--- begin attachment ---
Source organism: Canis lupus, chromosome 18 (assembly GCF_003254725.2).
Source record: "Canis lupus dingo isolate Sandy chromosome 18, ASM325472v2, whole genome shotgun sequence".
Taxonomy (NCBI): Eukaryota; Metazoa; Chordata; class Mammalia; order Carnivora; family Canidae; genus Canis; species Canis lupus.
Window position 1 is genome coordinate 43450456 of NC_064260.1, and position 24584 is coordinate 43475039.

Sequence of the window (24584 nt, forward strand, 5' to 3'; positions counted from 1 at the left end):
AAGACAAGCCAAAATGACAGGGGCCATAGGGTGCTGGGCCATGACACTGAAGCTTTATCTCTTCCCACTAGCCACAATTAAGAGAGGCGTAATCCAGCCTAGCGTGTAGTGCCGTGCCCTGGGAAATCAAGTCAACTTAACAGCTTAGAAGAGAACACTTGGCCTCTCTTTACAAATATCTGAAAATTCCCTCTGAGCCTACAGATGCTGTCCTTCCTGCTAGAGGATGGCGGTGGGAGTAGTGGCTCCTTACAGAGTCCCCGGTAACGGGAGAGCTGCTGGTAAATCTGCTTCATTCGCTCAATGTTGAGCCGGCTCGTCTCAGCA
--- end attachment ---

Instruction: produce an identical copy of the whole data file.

Source organism: Canis lupus, chromosome 18 (assembly GCF_003254725.2).
Source record: "Canis lupus dingo isolate Sandy chromosome 18, ASM325472v2, whole genome shotgun sequence".
Taxonomy (NCBI): Eukaryota; Metazoa; Chordata; class Mammalia; order Carnivora; family Canidae; genus Canis; species Canis lupus.
Window position 1 is genome coordinate 43450456 of NC_064260.1, and position 24584 is coordinate 43475039.

Sequence of the window (24584 nt, forward strand, 5' to 3'; positions counted from 1 at the left end):
AAGACAAGCCAAAATGACAGGGGCCATAGGGTGCTGGGCCATGACACTGAAGCTTTATCTCTTCCCACTAGCCACAATTAAGAGAGGCGTAATCCAGCCTAGCGTGTAGTGCCGTGCCCTGGGAAATCAAGTCAACTTAACAGCTTAGAAGAGAACACTTGGCCTCTCTTTACAAATATCTGAAAATTCCCTCTGAGCCTACAGATGCTGTCCTTCCTGCTAGAGGATGGCGGTGGGAGTAGTGGCTCCTTACAGAGTCCCCGGTAACGGGAGAGCTGCTGGTAAATCTGCTTCATTCGCTCAATGTTGAGCCGGCTCGTCTCAGCA